When I was hardly able to read I was given an old copy of Struwwelpeter by Heinrich Hoffman.
The book comprises ten stories about children who misbehave and suffer the consequences of their actions in terrible ways - a girl burning to death after playing with matches, a thumb sucker whose thumbs are cut off by a tailor, a boy who dies when he refuses to eat his soup, and so on. For me they were the stuff of nightmares, particularly accompanied as they were by graphic and terrifying illustrations.
One of the moralistic tales was called Johnny head-in-Air: it is about a boy who has his head in the clouds so much he does not see where he is walking and one day steps into a big river. He is rescued, but loses all that is dear to him in the waters. When I heard today that Sepp Blatter is to be re-elected unopposed to the FIFA presidency I was reminded of the story, which I had not thought about for years.
The suspicions, accusations, rumours and actions that are swirling round football’s governing body are wonderful examples of how people at the top of powerful institutions can find themselves so seduced by wealth and sycophancy they forget what they are there to do and do not see the reality of the world they live in. They become separated from the people who directly or indirectly have enabled them to have the responsibility of their position and who trust them to do their job well on their behalf.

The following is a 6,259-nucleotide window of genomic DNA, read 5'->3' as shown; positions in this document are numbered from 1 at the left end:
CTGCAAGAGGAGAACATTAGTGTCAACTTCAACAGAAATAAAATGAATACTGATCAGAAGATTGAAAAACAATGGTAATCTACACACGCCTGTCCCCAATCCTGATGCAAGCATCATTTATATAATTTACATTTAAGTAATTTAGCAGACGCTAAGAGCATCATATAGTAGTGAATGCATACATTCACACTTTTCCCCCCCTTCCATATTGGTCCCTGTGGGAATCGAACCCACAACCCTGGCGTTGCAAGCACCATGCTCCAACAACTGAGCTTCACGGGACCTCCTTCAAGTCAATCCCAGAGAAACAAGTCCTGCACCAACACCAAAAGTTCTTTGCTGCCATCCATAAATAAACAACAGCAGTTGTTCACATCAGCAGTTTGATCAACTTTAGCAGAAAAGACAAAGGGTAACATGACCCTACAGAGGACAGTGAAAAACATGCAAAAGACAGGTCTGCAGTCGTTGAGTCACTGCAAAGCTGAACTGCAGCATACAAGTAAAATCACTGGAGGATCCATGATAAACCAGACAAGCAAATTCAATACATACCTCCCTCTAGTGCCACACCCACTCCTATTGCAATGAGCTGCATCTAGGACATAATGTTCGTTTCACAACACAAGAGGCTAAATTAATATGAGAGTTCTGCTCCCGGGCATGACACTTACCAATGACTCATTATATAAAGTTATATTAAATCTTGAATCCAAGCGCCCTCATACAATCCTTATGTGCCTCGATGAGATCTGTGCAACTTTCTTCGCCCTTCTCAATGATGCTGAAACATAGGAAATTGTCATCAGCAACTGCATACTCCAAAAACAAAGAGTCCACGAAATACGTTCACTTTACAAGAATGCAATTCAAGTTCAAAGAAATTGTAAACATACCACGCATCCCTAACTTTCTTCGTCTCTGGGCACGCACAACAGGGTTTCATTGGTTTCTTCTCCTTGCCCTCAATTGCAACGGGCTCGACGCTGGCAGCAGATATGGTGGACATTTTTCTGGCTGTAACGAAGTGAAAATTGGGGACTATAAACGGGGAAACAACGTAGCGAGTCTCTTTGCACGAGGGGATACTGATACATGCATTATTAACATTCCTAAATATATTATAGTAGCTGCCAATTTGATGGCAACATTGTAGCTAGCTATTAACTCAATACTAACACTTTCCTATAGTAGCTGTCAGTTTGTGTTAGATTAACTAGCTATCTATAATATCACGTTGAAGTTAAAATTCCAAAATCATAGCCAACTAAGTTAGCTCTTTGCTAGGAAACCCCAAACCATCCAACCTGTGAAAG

Despite the general condemnation of the election process at FIFA and the calls for the organisation to be replaced by a new system of football governance, Sepp Blatter and the colleagues who are supporting him in his re-election bid are refusing to acknowledge that there is outrage over a system seemingly riddled by corruption and an election which is farcical. Like Johnny Head-in-Air they are heading for rough waters and the possibility of losing everything.
It is no coincidence that it is football which has precipitated the present crisis, something dear to the heart of millions of people who are watching with dismay as the reputation of their beloved game and those who run it becomes ever more tarnished. More truth will emerge and it will not be edifying, but like Strewwelpeter it will teach much and will, undoubtedly, change attitudes and behaviour. While the story will leave painful memories, hopefully they will not be nightmares.